“Santa Fe is a beautiful place..” With many underlying narratives.
Located in the outskirts of the city, Santa Fe Art Institute, was my home for four months. A truly beautiful building, designed by the internationally acclaimed Mexican architect Ricardo Legorreta, equipped with studios, a gallery, ample living spaces. Since SFAI was my home, staff and residents were my family for those four months. Everyone has been really kind, helpful and mindful to create a safe space for everyone to enjoy their time. We had dinners, we visited each other's homes and studios, we collaborated and helped each other on different projects. More importantly, everyone was eager to discuss and explore the themes of the residency not only on a personal, but on a collective level as well. There is an apparent sense of a small community surrounding SFAI and the people that work in and around it.
SFAI is also located on the old (now closed) Santa Fe Art and Design University Campus. It was a bit “disheartening” to see the empty campus and imagine it flooded with students in the past, but on the same time, it is a really exciting space to explore and there is an interesting discourse taking place between SFAI, members of the local community and the city regarding the possible future developments. Parts of my project in SFAI were engaging in this discourse as well.
The city is beautiful. It is small and peaceful, with traditional adobe houses and breathtaking views to the mountains and the natural landscape surrounding it. I still feel magnified from the extreme natural beauty that I encountered around Santa Fe both in the desert and on the mountains. Santa Fe is surrounded by canyons, hot springs, rivers, valleys, mountain forests, small towns and villages that are more than worth exploring.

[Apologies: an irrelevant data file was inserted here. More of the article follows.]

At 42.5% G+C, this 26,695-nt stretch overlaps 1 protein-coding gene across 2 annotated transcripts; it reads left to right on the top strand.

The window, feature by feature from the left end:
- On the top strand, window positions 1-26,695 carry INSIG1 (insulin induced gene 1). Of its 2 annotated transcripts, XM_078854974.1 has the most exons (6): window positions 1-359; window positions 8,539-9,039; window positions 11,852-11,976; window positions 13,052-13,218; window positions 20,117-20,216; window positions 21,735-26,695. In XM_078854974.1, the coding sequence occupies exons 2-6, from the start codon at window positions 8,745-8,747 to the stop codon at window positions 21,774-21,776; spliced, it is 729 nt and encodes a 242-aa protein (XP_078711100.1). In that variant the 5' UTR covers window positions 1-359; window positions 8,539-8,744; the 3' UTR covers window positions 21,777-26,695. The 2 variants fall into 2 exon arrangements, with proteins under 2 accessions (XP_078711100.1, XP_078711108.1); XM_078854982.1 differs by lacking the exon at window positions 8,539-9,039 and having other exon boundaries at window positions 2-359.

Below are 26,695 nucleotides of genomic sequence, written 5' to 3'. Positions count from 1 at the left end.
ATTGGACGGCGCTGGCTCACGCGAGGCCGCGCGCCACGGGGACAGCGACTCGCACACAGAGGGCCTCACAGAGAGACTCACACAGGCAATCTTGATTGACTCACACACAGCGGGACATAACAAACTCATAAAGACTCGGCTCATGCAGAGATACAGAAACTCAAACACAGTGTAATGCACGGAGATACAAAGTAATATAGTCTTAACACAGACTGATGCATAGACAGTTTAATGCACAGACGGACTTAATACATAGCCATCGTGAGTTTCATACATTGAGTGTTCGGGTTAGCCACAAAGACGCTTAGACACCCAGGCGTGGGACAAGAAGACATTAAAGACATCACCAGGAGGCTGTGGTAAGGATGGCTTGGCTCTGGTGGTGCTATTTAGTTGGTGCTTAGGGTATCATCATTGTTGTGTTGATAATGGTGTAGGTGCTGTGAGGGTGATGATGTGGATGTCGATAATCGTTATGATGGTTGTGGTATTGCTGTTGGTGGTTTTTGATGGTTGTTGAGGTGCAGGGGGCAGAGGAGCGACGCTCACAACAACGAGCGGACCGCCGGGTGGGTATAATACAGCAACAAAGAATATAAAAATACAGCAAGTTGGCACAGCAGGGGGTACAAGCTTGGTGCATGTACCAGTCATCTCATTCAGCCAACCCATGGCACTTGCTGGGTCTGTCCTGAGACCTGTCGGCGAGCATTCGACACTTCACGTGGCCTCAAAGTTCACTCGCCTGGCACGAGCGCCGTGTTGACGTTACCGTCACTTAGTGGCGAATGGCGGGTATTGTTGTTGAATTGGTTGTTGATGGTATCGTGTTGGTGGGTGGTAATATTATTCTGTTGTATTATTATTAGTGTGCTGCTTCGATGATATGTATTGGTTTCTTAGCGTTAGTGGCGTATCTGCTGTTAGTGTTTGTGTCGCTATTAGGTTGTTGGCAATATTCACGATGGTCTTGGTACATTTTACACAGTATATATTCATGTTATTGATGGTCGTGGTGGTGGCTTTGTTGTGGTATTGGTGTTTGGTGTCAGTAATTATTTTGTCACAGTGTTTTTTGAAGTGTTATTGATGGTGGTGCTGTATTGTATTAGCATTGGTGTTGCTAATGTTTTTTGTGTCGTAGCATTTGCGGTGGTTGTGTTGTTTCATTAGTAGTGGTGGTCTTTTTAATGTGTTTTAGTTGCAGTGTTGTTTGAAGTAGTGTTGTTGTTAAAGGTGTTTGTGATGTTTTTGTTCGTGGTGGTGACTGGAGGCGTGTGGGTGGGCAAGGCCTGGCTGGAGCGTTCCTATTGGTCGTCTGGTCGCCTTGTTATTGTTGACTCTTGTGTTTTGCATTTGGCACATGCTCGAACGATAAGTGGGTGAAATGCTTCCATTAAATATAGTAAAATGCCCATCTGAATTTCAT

The area surrounding Santa Fe was occupied for at least several thousand years by indigenous peoples who built villages several hundred years ago on the current site of the city. It was known by the Tewa inhabitants as Ogha Po'oge ("White Shell Water Place"). The city of Santa Fe (meaning "holy faith" in Spanish) was founded by Spanish colonists in 1610. The history of the city itself, as well as that of the wider region, with many Native American Pueblos, but also Los Alamos, the Mexico border wall, the White Sands missile range and many other contested sites create a mosaic of intense, underlying contrasting sociopolitical narratives.
I wanted to involve people of the local community/ies in my project and I am very happy that I was able to do that. Locals were really kind, friendly and open and I feel grateful that I can call some of them friends by now. Even so, involving the local community was much more difficult than what I expected. People in Santa Fe have their own pace, their own families, obligations and life's ups and downs. For that reason, doing participatory work needs careful planning, even prior to someone's arrival in the US. And of course collaborations with locals should be treated with consideration and respect towards their own personal histories.